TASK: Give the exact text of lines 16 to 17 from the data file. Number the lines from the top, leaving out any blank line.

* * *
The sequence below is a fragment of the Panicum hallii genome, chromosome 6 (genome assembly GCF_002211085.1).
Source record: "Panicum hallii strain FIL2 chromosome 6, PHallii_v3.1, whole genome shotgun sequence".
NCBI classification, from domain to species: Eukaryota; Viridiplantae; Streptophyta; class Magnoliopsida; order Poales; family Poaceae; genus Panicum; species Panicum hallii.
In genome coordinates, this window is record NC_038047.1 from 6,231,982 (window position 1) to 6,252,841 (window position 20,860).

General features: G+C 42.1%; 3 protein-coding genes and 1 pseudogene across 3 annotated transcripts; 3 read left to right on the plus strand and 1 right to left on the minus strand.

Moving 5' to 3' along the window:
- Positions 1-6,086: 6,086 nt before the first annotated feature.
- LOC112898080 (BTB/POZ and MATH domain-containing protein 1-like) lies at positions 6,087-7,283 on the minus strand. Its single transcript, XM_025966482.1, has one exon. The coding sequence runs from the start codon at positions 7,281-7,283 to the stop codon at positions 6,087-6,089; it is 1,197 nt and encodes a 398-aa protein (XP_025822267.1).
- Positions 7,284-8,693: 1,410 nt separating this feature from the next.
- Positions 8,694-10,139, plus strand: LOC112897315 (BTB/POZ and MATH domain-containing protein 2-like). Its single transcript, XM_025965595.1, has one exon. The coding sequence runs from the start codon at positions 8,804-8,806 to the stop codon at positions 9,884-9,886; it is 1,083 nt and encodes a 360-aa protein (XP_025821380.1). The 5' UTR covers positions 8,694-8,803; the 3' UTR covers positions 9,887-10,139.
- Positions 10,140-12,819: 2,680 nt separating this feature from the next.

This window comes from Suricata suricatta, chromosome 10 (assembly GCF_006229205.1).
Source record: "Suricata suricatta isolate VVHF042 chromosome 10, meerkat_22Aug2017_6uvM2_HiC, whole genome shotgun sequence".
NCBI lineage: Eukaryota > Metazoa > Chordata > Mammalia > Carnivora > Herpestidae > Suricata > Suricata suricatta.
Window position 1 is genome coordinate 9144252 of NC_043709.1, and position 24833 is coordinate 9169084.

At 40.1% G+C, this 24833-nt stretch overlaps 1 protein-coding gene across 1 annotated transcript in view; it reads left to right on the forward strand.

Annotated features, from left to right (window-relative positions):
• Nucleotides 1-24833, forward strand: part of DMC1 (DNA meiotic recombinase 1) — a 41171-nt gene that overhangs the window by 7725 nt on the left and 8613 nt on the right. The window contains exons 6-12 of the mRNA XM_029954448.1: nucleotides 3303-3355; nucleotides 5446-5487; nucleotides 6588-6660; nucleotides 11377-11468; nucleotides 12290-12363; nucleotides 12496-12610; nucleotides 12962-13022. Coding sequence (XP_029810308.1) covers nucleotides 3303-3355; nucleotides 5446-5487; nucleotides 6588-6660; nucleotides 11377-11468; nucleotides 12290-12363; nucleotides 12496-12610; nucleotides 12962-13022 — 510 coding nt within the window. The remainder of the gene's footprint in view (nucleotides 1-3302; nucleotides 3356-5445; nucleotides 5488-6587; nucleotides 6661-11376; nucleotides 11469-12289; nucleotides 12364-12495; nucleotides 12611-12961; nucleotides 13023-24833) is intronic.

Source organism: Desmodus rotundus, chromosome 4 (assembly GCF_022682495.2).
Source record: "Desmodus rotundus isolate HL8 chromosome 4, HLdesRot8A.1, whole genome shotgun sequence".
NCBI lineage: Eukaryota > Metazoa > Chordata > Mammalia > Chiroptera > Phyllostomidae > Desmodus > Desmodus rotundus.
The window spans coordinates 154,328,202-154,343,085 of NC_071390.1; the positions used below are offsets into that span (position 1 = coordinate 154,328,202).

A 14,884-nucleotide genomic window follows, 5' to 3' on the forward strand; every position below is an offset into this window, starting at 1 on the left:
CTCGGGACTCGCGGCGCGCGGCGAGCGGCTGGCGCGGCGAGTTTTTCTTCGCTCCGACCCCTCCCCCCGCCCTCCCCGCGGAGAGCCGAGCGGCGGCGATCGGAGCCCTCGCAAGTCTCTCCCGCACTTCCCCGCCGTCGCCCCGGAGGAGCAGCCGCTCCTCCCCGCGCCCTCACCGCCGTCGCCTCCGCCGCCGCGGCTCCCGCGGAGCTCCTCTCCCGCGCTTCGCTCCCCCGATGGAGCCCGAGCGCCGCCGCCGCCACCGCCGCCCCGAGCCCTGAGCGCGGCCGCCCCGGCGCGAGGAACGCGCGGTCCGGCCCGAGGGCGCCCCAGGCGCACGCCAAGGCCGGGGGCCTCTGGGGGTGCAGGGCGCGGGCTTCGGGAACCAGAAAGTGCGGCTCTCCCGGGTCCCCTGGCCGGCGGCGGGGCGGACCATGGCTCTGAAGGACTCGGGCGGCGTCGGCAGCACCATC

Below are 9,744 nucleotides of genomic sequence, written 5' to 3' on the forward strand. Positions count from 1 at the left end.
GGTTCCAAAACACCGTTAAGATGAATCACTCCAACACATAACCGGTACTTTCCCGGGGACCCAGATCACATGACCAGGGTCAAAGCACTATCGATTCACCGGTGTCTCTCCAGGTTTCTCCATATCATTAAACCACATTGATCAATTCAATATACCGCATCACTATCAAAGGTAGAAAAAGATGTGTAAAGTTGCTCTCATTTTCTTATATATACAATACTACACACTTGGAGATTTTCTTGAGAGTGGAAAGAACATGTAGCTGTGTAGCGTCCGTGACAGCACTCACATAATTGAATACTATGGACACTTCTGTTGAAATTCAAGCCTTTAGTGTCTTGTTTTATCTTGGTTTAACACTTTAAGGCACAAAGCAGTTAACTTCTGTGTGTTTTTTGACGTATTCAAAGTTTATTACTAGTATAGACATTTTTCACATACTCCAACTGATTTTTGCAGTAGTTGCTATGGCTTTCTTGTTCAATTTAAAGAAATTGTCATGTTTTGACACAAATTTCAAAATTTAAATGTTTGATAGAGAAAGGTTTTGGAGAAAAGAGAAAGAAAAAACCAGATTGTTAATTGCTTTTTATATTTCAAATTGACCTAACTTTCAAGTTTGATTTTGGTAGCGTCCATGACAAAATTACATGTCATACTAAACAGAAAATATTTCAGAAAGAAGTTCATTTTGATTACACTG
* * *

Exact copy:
At 40.1% G+C, this 24833-nt stretch overlaps 1 protein-coding gene across 1 annotated transcript in view; it reads left to right on the forward strand.

Annotated features, from left to right (window-relative positions):